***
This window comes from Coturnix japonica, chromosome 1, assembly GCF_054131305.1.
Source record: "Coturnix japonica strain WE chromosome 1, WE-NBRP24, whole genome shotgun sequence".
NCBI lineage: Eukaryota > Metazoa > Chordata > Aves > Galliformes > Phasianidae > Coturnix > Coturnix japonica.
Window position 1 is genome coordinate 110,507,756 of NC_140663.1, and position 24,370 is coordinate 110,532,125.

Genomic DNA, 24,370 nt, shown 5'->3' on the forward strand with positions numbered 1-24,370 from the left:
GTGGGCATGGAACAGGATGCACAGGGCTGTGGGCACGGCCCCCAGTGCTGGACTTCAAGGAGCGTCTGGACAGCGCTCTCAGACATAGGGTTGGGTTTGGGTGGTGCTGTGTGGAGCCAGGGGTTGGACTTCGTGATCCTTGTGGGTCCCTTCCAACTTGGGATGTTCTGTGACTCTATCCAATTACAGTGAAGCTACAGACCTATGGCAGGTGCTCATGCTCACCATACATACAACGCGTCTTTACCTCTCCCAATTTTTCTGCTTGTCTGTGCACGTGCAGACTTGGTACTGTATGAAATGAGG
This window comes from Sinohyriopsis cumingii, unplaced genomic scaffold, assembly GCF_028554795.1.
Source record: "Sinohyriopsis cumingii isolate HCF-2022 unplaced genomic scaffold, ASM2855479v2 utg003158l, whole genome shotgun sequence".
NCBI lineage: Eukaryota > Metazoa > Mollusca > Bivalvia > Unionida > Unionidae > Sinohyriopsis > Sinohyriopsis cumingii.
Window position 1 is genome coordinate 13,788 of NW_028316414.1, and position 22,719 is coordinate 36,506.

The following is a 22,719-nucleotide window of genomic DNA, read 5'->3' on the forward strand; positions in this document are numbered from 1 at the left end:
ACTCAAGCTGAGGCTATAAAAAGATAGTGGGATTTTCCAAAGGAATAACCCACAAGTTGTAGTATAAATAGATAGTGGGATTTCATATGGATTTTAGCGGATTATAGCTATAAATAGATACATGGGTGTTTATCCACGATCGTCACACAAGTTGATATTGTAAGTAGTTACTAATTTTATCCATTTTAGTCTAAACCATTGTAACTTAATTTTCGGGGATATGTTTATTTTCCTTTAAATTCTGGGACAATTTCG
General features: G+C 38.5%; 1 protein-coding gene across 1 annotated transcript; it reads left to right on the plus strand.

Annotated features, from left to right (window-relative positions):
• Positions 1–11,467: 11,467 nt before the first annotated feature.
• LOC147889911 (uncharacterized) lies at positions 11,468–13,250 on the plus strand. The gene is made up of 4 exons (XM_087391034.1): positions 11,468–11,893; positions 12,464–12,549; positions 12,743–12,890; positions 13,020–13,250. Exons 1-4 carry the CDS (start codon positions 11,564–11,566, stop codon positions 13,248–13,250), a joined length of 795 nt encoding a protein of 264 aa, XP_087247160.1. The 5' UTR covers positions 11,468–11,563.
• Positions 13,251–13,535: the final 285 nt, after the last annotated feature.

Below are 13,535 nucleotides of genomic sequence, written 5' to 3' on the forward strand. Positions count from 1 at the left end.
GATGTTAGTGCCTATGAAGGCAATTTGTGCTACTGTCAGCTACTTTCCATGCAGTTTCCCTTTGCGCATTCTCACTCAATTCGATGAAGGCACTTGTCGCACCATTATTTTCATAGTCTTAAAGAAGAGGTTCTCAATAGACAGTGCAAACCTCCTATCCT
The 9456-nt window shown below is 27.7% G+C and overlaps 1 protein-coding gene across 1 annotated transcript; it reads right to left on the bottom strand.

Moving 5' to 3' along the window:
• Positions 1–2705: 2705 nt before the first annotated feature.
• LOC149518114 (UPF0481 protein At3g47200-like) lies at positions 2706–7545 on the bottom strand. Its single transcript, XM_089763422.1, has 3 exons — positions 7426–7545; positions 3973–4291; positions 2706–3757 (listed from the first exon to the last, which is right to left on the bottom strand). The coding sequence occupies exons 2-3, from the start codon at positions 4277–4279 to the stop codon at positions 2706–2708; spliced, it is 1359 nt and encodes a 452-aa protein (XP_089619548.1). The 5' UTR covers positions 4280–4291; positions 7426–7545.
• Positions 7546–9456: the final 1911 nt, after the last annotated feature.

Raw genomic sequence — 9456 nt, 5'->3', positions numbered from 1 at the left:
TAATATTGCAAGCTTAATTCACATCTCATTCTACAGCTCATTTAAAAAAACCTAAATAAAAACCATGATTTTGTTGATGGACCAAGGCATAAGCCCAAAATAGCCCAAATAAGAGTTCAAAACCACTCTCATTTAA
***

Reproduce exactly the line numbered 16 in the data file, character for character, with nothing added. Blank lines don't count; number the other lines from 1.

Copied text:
• LOC147889911 (uncharacterized) lies at positions 11,468–13,250 on the plus strand. The gene is made up of 4 exons (XM_087391034.1): positions 11,468–11,893; positions 12,464–12,549; positions 12,743–12,890; positions 13,020–13,250. Exons 1-4 carry the CDS (start codon positions 11,564–11,566, stop codon positions 13,248–13,250), a joined length of 795 nt encoding a protein of 264 aa, XP_087247160.1. The 5' UTR covers positions 11,468–11,563.